Kharrune hesitated for only a moment, deeply breathing the warm summer air, before beginning his climb. Leaving his clothing at the bottom of the hill, he began chanting as he ascended. He held no fear of a fall, even on this moonless night. His father had always told him that when destiny presented itself, you must confront it boldly. He knew would never be the swordsman and commander his father is and had been, but even Kharrune knew the lure of destiny.
It was well his father’s command for the past six years was far from Djared Thymar, as Kharrune’s career in the Lance Defenders would likely have been an embarrassment to his father’s legacy. Though no dragonborn of Tymather is weak, Kharrune’s true strength did not lie in his arms. Besides, other paths led to destiny’s door than those carved with sword and shield.
In one black-scaled hand, he held the ritual scrolls. Even without any light, the words danced before his eyes as he intoned each distinctly, imploringly. His other hand held a short, twisted metal rod, which pointed straight ahead toward a purple star on the northeastern horizon. Kharrune had learned its name through his countless hours of preparation for this moment. Caiphon: a guide star, but a betrayer to those who followed it blindly.
Though the scrolls themselves did not name the star, the pull of the strange rod toward it assuaged any doubts he may have held. He and his foster-sister, Vatra, found the scrolls in a ruined town on the shores of the Sea of Fallen Stars, near their home. It must have been a small port in the old human nation of Unther. The scrolls themselves could not be more than fifty years old, but the words … the words were beyond time itself.
He crested the hill, and stepped into the circle of stones and silver-dust he had prepared before sunset. Kharrune laid the scrolls out in what he had determined to be the proper order, carefully placing small stones on the corner of each page to hold them in their appointed place.
If he were honest with himself, he had to admit it was more his own curiosity than Vatra’s incessant goading which led him to teach himself Deep Speech, the language the scrolls were written in. His parents were so busy with their respective duties that it was easy to hide his studies, though until this moment he hadn’t realized he had been doing just that.
His chanting reached a crescendo as he drove the base of the rod into the dirt in the center of the four scroll pages. The metal of the twisted implement was strange to the touch. Though it appeared to be sleek, dark metal, it felt as though thousands of tiny bumps covered its surface, each a facet of an infinitesimal, endlessly precious gem. Finding a rod of this Fell Iron, as the alchemist in the city had called it, was impossible in his homeland. When his father told him that he’d be coming along to Westgate this year, Kharrune’s preparations had begun in earnest, for they said anything was to be had in Westgate, for the right price. They were right, and once the rod was his, he had the last component he needed.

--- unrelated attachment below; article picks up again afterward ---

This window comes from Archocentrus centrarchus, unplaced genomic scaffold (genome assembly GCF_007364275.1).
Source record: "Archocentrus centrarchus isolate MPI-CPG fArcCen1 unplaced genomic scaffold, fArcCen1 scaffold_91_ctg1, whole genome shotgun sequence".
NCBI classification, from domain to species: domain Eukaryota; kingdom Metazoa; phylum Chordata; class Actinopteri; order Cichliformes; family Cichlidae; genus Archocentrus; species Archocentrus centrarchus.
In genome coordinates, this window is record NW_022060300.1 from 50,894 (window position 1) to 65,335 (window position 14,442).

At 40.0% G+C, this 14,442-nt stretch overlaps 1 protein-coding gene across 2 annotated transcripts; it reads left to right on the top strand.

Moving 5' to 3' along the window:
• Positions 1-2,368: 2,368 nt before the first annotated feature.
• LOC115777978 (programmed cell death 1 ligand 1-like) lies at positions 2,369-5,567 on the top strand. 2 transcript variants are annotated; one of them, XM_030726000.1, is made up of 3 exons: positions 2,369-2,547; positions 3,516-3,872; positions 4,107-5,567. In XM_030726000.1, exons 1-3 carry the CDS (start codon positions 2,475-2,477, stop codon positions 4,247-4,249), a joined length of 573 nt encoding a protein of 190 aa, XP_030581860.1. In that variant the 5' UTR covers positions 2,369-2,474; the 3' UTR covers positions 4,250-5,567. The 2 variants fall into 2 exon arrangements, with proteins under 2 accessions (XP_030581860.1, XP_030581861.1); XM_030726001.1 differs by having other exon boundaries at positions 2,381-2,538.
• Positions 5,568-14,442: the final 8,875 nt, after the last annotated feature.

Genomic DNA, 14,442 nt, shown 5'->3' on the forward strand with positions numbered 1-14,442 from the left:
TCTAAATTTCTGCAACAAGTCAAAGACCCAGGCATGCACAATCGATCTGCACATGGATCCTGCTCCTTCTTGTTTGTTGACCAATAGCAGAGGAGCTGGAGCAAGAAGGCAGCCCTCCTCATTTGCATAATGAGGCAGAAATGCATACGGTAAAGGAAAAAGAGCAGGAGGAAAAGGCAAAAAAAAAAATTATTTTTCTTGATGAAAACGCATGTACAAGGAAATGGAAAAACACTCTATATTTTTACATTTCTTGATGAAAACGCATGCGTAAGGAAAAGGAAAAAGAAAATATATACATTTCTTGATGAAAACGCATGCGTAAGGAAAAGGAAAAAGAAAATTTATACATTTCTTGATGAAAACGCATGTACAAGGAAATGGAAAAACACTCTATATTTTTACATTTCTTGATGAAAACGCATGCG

The purple star now appeared to pulse as with each word of the ritual. With each syllable, he opened the door in his mind to the entity beyond the horizon. His words welcomed it to tap into his consciousness, but only in exchange for its secrets. He would be a conduit to this world, in exchange for power to guide and control the world. A touch upon his mind, feather-light and staggeringly strong at once, caused his body to tense, and his back to arch. Kharrune felt nothing of what became of his flesh, as a seemingly slumbering consciousness awoke in his mind, and its secrets began to spill out. Overwhelmed, he fell backwards in the circle, as the four scrolls began to burn with a soft purple radiance.
Kharrune dreamt of impossible bridges spanning time and horrors unnamable. From a pitch black perch he somehow looked down upon the world in its entirety, when he suddenly hurtled earthward. He saw his parents as they were last night, at dinner in a dingy tavern that his father wouldn’t normally be caught dead in. His father’s human friends seemed just as comfortable eating and drinking in such squalor, though their children appeared equally surprised as Kharrune and Vatra at the apparent location of all these meetings which his father embarked on every Shieldmeet. As he tried to stand, the other patrons of the bar and the old bartender all seemed to melt in before his eyes and he watched with horror as twisted shapes arose from their bodies. The others at his table ate and drank without noticing. The faceless, shambling things seemed to solidify as he watched, taking on metal bodies that he knew in an instant were made of the Fell Iron and with a single, glowing purple eye above a mouth of razors bordering mind-shattering blackness within. As they closed around him, his family and their friends, he felt himself unable to move, to act, to say a word.
Kharrune awoke, sweating in the night beneath a crescent moon on the hill outside Westgate. The scrolls were gone, and the ground was charred where they had lain. His mind was afire with the secrets of his new benefactor. He bent to retrieve the rod from the ground and turned to the northeast to glimpse Caiphon. The star seemed to wink briefly, and then was gone. In that moment, he knew the first betrayal of Caiphon – he still looked to where it had sat on the horizon, but knew whatever secrets he had obtained in following purple star’s light, he knew in his bones that they were not those of Caiphon. He shivered as he stared around the vastness of the Faerunan sky… what had he let into his mind?